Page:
But somewhere along the years I mastered the art of clock reading and along with it I realized what Daddy had expressed then, “Daughter, I won’t be there for you all the time. I want you to be independent and know how to deal with things yourself. I love you so I must let you go and be your own person.”
Of Hospitals and Smiles
Daddy suffered his first heart attack in 2001. I had just joined college then. I remember visiting him in the ICU room. The only sound inside had been of the gentle whirring of hospital machinery and what sounded like soft sobs from the adjoining cubicle. And Daddy had been lying on the bed looking so old and shrunken.” When did he age so fast?” I had thought. I had never noticed when the wrinkles crept in. Never noticed when the greys began showing. And I had stood beside his bed and cried.
Daddy had been discharged after a week. He looked like a hollow shell of his usual self. All of us had treated him like as if he were made of glass. But I remember how he would hold my hand and smile reassuringly. Sometimes cracking a joke to lighten the atmosphere. He never once showed how terrified he must have felt after such an experience. And gradually we all drew courage from him.
It struck me then that he was telling me “Daughter, I will always be your pillar of strength. You can count on me.”
Of Mothers and Newborns
Late last year, I gave birth to my first child. And soon after the initial hiccups were through, my newborn had a bout of colic. Which saw us spending many a sleepless night. And me getting more and more frustrated as the sleep deprivation piled on. One night, I had just had enough. The hours stretched along punctuated by feedings and unsuccessful attempts to shush my little colicky baby. By dawn, I was tired, confused and dejected. I remember handing the then peacefully sleeping infant to my father and trying to rush past him to have a good cry inside the comfort of the bathroom. Daddy took one look at me and smiled. He placed the baby in the cradle and took his little girl in his arms and said “That’s motherhood. It’s all part of the package. Things will get better. Don’t worry.” And like how an infant finds solace in his mother’s arms, I found solace in his arms and allowed the tears to flow.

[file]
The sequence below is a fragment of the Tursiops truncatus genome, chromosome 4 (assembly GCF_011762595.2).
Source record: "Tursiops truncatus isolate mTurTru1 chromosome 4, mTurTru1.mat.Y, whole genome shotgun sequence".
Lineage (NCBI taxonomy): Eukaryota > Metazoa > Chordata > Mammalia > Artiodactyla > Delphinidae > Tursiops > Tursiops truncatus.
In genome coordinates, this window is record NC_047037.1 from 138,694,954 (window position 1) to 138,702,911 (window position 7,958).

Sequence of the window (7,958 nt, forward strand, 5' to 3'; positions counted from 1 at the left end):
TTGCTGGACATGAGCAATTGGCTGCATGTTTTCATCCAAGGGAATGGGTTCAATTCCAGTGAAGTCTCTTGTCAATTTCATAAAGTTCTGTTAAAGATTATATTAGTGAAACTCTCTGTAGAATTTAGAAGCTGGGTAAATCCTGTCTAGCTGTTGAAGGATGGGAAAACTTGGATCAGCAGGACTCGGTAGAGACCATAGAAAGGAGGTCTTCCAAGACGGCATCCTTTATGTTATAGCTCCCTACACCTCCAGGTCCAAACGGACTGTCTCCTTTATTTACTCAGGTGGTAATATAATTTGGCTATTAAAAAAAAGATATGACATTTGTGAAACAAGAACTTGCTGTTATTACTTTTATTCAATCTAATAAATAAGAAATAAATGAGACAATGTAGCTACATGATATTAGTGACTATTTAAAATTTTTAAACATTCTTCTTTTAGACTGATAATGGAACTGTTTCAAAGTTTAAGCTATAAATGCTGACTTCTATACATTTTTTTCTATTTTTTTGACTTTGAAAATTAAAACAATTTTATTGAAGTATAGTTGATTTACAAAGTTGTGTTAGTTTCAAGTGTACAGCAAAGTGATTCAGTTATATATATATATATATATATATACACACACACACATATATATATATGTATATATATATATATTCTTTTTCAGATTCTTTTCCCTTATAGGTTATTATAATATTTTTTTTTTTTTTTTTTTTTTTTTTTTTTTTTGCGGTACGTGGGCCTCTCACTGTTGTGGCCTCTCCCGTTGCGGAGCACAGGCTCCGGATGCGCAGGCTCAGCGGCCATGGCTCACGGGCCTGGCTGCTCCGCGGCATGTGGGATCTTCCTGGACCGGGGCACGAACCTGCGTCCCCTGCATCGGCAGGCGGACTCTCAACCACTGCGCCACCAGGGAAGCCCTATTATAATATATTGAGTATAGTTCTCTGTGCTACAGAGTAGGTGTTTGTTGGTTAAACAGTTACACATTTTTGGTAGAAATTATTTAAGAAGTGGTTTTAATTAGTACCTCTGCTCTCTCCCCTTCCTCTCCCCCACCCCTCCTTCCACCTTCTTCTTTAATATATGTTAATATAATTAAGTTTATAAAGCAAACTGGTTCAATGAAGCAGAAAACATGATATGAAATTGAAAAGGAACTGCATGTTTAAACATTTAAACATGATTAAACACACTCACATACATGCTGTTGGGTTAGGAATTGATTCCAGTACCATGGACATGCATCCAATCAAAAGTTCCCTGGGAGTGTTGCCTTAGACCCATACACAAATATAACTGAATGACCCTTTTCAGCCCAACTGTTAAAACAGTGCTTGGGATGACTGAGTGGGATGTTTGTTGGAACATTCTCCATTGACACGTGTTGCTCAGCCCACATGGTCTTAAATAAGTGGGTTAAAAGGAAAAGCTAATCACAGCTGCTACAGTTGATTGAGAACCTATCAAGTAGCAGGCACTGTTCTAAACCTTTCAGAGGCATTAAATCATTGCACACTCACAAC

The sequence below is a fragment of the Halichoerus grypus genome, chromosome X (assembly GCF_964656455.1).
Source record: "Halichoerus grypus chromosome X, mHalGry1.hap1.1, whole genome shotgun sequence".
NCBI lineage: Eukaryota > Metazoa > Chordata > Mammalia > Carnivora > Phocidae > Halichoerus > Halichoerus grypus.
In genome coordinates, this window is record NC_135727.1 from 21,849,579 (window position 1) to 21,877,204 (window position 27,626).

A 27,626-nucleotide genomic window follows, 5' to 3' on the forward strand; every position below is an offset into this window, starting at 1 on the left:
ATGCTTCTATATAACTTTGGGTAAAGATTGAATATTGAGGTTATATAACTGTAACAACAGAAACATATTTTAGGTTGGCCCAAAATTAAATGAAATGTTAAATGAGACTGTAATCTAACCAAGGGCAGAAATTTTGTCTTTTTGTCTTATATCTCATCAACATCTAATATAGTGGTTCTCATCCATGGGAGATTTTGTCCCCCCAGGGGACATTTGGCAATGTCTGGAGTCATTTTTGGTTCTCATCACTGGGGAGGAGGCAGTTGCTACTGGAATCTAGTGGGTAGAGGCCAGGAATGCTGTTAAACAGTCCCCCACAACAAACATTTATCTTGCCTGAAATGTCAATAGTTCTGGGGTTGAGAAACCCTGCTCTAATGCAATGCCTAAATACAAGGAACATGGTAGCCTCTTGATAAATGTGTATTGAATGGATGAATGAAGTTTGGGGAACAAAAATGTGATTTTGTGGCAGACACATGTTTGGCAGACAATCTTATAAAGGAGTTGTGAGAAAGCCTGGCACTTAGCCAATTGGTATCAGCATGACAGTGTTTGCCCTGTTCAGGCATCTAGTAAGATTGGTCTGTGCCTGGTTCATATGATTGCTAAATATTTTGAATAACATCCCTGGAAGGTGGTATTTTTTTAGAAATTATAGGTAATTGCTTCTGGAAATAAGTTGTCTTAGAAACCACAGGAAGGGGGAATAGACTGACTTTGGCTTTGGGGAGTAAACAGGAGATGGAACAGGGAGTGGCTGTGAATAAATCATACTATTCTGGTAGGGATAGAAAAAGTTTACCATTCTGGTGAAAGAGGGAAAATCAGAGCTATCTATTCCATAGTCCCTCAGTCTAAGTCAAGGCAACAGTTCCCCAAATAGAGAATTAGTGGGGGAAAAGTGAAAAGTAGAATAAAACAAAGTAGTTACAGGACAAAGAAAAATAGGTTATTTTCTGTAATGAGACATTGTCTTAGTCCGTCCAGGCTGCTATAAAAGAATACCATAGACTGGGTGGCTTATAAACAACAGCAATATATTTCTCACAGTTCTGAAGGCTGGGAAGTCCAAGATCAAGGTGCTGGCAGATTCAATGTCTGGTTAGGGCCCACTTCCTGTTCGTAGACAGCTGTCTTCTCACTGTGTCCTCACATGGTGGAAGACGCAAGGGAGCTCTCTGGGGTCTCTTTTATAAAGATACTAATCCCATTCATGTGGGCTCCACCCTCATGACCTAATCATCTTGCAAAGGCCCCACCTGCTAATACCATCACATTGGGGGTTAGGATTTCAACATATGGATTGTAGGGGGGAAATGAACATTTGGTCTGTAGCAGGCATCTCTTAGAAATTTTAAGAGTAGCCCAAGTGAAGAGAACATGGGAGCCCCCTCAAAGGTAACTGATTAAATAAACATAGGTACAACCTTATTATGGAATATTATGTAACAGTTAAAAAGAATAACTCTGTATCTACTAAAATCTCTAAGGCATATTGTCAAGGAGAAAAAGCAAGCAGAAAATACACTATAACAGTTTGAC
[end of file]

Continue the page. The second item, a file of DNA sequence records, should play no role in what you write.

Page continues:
Daddy, those words ring in my ears often and I understand their meaning now “Daughter, you don’t need to speak a single word. I understand you perfectly, my precious! “.
Chip off the old block
In more ways than one, I am my Daddy’s girl. I inherited his aristocratic nose and his straight (but fine) hair. I can fall asleep at the drop of a hat, like him (much to the irritation of my eternally insomniac Mum). And above all, I have a penchant for reading like he does. And I also like to believe I can make magic with words, just like he does.
So this Father’s Day, I wish every Father the best wishes and every Daughter the wisdom to hear what their Fathers never told in words but expressed in deeds!
Author’s note: Ever since Daddy read my post on Mummy in HTU – Part 1, he has been hinting in his Daddyish adorable way that I write one about him. So thank you Blogadda for giving me this opportunity to finally write this dedication to my father and not forever procrastinate on it!
I have a Facebook fan page which is starting to show signs of dehydration in terms of fan count. So if any of my kind readers would do me the favour of going and liking my page, ‘ppreciate it a lot!